Submitted by Hugh Qualls

Mt. Grant General Hospital Administrator

Someone once defined generosity as the “habit of giving freely without expecting anything in return.” Not sure who said that originally but he or she could have been describing some good people in this town.

Long story short: a few weeks ago, patient from Tonopah was transported here by ambulance. After a day or two of care, the patient was discharged, and free to return home. Unfortunately, the patient had no means of getting there: family or friends unavailable to make the trip, no daily bus service these days, and not eligible for a state-funded transportation program. Sadly, this patient is only the most recent Tonopah citizen left stranded in Hawthorne after an ambulance transport. More often than not, these discharged patients cannot afford the cost of a motel stay while arranging for a ride home. Not feasible for the hospital to keep them as we have few spare beds nowadays and need them for new patients. Fortunately, thanks to CAHS, the El Capitan and others, a safety net is in place to help these folks while here. Debbie, Erin and Amy at CAHS responded immediately when I called looking for help; they provided a voucher for a night at the El Cap—and personally delivered two overstuffed bags of shelf-stable food.

True generosity.

Korrie at the hotel front desk streamlined the registration process so Tonopah resident could settle in room quickly and comfortably. Her staff also kept a watchful eye on the guest (and later returned hospital wheelchair loaned to patient). The next morning a driver arrived and our former patient safely returned home. While this scenario is likely to continue for future Tonopah patients brought to Hawthorne, the good news is that Nye County officials are now aware of situation and considering possible solutions. Stay tuned.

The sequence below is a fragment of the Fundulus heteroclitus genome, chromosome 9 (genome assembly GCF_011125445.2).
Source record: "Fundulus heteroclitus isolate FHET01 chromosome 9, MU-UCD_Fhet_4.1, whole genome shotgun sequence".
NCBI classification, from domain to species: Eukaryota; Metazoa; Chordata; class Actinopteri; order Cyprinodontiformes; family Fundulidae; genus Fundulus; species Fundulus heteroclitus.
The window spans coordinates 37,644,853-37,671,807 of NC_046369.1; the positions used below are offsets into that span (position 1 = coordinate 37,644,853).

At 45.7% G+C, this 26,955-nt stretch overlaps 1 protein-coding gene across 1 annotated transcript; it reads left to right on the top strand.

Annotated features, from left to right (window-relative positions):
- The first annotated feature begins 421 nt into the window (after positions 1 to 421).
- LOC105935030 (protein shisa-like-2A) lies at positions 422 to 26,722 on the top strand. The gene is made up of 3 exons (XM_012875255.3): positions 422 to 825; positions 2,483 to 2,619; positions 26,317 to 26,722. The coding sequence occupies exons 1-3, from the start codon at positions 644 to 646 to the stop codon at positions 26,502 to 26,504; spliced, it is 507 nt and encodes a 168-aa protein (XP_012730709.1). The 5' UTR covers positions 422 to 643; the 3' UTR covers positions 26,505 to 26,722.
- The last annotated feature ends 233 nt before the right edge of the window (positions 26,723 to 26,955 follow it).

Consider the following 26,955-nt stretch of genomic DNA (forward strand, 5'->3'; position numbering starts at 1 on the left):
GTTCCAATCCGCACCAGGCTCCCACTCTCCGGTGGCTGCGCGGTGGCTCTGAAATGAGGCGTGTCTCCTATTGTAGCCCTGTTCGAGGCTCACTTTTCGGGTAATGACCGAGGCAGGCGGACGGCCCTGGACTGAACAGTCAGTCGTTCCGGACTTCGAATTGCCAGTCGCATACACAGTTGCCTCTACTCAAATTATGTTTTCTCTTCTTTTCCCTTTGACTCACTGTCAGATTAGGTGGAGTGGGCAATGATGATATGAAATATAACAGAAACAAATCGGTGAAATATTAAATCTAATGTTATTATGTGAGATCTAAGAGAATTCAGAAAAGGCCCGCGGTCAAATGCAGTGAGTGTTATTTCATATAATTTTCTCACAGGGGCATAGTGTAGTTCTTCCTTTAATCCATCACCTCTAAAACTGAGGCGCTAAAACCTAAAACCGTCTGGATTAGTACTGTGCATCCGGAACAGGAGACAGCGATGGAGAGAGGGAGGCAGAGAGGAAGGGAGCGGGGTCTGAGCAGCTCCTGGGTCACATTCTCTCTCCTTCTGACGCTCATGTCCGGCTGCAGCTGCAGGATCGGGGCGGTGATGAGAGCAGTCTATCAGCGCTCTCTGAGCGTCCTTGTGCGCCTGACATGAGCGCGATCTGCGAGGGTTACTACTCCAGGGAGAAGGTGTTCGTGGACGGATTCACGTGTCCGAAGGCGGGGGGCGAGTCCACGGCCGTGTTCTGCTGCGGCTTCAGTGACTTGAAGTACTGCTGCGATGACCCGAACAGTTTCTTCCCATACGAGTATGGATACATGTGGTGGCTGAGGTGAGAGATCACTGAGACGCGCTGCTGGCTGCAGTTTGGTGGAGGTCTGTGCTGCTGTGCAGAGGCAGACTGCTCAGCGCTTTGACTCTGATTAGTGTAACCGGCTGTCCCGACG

Mt. Grant sent two teams to the annual NRHP Golf Tournament in Reno earlier this month. Proud to announce that for the second consecutive year, our Fearsome Foursome of Foster Kenton Jr., Foster Kenton III, Oscar Berry and Louie Lotus won by two strokes over the second place team from South Lyon Medical Center. Foster III also smacked the longest drive of the tourney. Three-peat in 2020? Count on it! Another safe bet is that the other Mt. Grant team will never challenge for the title; we finished six over par, spending most of the day excavating bunkers or searching for errant Maxflis and Titleists.

Dr. Sharon Ruch has had a busy few weeks since her return this month to Mt. Grant; former clinic patients as well as new are calling to make appointments with her. She and her cheerful office staff (Tisha and Paula) are here Wednesday through Friday each week.

Hospital Safety Officer Carol Lemieux keeps busy anticipating and preparing us for various calamities. Her current focus is flash flooding and possible impacts to hospital operations. In addition to the mess and cleanup afterwards (as occurred late July last year), significant mudflow could potentially prevent Care Flights from landing on our helipad (just a bit downhill from recent flooding). An unobstructed path between our emergency room and helipad is critical to patient safety. We are working with property owners uphill from the hospital to prevent such an impact. Next safety event for Carol: another active shooter drill this fall.

A final note on giving freely without expecting anything in return: Jean Peterson from the Soroptimist Club visited to discuss donations to support excursions for our Lefa L. Seran SNF residents. Club members plan to volunteer their time and energy as well to assist with these outings—whether shopping trips to Fallon or sightseeing in the Sierra. That’s the very definition of generosity.